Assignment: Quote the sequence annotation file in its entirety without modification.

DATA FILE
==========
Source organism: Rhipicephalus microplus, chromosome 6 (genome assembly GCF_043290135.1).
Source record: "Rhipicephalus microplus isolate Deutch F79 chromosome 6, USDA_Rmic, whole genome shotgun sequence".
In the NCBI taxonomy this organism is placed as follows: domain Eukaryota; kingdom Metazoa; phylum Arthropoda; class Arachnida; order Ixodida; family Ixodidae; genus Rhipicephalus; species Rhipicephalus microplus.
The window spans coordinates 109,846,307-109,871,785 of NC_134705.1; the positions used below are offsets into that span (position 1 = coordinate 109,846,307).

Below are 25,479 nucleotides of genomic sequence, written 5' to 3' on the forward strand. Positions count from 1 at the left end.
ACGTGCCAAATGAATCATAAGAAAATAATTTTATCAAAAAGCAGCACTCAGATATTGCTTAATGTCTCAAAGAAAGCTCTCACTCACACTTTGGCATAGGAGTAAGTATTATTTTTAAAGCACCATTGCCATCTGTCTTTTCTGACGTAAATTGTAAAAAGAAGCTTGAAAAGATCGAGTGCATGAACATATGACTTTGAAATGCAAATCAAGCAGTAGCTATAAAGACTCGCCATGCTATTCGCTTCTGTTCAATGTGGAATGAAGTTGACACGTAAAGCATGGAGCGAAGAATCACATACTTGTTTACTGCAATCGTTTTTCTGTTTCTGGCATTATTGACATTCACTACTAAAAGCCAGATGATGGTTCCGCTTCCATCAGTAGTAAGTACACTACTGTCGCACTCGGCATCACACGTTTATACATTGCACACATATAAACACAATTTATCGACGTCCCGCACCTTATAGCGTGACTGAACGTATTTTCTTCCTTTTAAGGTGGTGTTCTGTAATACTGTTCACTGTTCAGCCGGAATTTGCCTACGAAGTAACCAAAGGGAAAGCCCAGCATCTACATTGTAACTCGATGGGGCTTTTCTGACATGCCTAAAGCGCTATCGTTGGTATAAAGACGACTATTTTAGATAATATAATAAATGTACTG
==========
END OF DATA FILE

Source organism: Rhipicephalus microplus, chromosome 6 (genome assembly GCF_043290135.1).
Source record: "Rhipicephalus microplus isolate Deutch F79 chromosome 6, USDA_Rmic, whole genome shotgun sequence".
In the NCBI taxonomy this organism is placed as follows: domain Eukaryota; kingdom Metazoa; phylum Arthropoda; class Arachnida; order Ixodida; family Ixodidae; genus Rhipicephalus; species Rhipicephalus microplus.
The window spans coordinates 109,846,307-109,871,785 of NC_134705.1; the positions used below are offsets into that span (position 1 = coordinate 109,846,307).

Below are 25,479 nucleotides of genomic sequence, written 5' to 3' on the forward strand. Positions count from 1 at the left end.
ACGTGCCAAATGAATCATAAGAAAATAATTTTATCAAAAAGCAGCACTCAGATATTGCTTAATGTCTCAAAGAAAGCTCTCACTCACACTTTGGCATAGGAGTAAGTATTATTTTTAAAGCACCATTGCCATCTGTCTTTTCTGACGTAAATTGTAAAAAGAAGCTTGAAAAGATCGAGTGCATGAACATATGACTTTGAAATGCAAATCAAGCAGTAGCTATAAAGACTCGCCATGCTATTCGCTTCTGTTCAATGTGGAATGAAGTTGACACGTAAAGCATGGAGCGAAGAATCACATACTTGTTTACTGCAATCGTTTTTCTGTTTCTGGCATTATTGACATTCACTACTAAAAGCCAGATGATGGTTCCGCTTCCATCAGTAGTAAGTACACTACTGTCGCACTCGGCATCACACGTTTATACATTGCACACATATAAACACAATTTATCGACGTCCCGCACCTTATAGCGTGACTGAACGTATTTTCTTCCTTTTAAGGTGGTGTTCTGTAATACTGTTCACTGTTCAGCCGGAATTTGCCTACGAAGTAACCAAAGGGAAAGCCCAGCATCTACATTGTAACTCGATGGGGCTTTTCTGACATGCCTAAAGCGCTATCGTTGGTATAAAGACGACTATTTTAGATAATATAATAAATGTACTG